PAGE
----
“This Shameful Document”: Early PLO Intellectuals on the Balfour Declaration and the Hussein-McMahon Correspondence
Jonathan Marc Gribetz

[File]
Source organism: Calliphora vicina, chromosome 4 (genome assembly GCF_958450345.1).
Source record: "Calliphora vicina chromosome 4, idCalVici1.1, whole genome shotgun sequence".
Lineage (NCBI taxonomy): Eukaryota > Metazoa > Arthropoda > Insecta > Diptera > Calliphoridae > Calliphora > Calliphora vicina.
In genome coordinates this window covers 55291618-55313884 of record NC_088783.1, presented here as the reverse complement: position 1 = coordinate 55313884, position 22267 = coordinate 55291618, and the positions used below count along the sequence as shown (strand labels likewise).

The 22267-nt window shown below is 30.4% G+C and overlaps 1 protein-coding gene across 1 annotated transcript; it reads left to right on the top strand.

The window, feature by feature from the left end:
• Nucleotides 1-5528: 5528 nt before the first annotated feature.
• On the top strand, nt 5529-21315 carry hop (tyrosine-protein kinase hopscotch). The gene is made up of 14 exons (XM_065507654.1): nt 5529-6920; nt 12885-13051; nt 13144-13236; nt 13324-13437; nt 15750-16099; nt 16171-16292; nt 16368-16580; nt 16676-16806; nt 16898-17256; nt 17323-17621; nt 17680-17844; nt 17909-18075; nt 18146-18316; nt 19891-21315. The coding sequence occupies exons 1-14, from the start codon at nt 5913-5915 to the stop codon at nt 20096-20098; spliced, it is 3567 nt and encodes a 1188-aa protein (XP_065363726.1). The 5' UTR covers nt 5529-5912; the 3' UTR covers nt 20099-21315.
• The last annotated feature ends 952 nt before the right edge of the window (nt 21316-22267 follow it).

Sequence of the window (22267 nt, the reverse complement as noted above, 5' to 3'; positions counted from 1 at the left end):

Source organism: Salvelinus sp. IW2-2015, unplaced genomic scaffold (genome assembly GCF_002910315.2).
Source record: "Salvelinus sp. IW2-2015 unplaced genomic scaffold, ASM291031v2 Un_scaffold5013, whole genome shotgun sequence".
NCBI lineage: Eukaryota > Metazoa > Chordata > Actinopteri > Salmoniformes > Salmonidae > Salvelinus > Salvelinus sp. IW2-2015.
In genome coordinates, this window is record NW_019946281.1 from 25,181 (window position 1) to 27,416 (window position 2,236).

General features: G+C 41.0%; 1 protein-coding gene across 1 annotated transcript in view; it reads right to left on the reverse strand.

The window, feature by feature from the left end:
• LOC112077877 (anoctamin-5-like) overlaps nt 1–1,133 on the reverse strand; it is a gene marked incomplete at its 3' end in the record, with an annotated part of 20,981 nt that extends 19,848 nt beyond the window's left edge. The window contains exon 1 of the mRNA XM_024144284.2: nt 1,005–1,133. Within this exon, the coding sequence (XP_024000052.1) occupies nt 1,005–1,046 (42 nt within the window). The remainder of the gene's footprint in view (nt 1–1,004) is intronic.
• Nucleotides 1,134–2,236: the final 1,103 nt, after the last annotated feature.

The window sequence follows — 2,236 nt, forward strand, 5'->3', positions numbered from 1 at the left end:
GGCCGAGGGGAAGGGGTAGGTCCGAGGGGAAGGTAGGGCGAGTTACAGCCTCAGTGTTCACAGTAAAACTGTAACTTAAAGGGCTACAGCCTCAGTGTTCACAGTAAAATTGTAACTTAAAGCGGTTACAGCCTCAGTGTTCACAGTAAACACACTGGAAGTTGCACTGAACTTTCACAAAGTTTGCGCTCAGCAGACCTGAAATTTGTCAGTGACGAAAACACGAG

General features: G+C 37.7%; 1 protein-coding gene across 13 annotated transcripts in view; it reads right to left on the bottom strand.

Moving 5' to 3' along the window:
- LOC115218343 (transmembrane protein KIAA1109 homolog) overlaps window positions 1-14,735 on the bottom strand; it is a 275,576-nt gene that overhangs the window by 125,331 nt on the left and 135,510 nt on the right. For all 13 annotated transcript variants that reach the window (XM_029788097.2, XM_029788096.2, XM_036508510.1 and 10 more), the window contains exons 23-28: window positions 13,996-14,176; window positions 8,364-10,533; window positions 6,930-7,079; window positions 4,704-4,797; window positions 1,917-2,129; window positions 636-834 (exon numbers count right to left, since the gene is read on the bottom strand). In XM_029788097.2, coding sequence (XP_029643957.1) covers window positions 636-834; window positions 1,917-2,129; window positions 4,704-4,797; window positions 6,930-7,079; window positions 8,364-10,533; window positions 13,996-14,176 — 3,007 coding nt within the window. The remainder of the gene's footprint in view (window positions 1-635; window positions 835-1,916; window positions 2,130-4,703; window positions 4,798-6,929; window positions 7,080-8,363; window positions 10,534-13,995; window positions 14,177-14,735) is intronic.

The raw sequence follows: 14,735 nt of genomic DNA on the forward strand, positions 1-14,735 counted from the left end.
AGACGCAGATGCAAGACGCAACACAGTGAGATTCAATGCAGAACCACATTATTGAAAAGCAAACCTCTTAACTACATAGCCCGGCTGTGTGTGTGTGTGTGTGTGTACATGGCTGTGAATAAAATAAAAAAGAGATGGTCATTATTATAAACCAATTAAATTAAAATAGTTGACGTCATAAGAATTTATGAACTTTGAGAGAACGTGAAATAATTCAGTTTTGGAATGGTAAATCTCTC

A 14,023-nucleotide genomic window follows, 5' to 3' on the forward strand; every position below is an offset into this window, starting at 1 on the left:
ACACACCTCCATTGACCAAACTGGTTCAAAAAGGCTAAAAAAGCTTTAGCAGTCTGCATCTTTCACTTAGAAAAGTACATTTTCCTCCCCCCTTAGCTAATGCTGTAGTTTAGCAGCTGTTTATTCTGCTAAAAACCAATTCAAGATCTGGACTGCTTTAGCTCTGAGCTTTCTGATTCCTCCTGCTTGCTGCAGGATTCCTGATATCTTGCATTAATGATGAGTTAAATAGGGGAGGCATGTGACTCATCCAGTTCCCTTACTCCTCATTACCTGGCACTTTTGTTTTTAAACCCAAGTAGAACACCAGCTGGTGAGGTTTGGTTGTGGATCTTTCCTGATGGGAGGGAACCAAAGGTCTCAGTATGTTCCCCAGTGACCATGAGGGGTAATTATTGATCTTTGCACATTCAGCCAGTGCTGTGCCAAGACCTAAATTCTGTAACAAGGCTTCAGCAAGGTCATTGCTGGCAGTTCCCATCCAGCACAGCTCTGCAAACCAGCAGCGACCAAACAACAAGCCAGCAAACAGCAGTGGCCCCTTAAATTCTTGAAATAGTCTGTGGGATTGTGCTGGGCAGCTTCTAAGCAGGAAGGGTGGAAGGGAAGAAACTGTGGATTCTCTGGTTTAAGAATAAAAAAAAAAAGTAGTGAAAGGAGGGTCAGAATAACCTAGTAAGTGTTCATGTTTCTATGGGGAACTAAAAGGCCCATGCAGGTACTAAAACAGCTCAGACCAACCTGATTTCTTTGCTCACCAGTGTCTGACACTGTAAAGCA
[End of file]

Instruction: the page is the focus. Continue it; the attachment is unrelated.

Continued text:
During the years surrounding the 1967 war, the Balfour Declaration was the subject of significant debate and polemics by PLO intellectuals, especially those affiliated with the PLO Research Center in Beirut. Why did the PLO find the Declaration still relevant half a century after it was issued, and what do the particular arguments these PLO intellectuals used to challenge the Declaration tell us about how they understood their predicament in the 1960s and early 1970s? This article addresses these broader questions in four parts. (1) It considers the prominent place of the Balfour Declaration in the PLO’s founding covenant and proposes an explanation for why the critique of the Declaration is linked to the denial of Jewish nationhood. (2) Through an examination of several Research Center publications, it offers a précis of the substantive arguments articulated by PLO intellectuals concerning the Declaration in these critical years and notes the dissonance between two particular lines of argument: rejecting the Balfour Declaration because the British had already promised Palestine to the Hashemites (in the Hussein-McMahon correspondence of 1915–16) and rejecting the Declaration because the British had no right to promise Palestine to anyone. (3) In light of the complex, evolving, and ever-tense relationship between Palestinian nationalists and the Hashemite regime, and considering other contemporaneous writings about the Hashemites by the PLO Research Center director, the article tentatively suggests that these intellectuals may well have been aware of the dissonance between their arguments, and perhaps intentionally unsettled the legitimacy of a regime that, not unlike Israel, was established partly as a consequence of a World War I–era promise. (4) By exploring in closer detail one argument that distinguished the Balfour Declaration from the Hussein-McMahon correspondence, the article considers the place of international law and pan-Arabist thought in the PLO intellectuals’ arguments.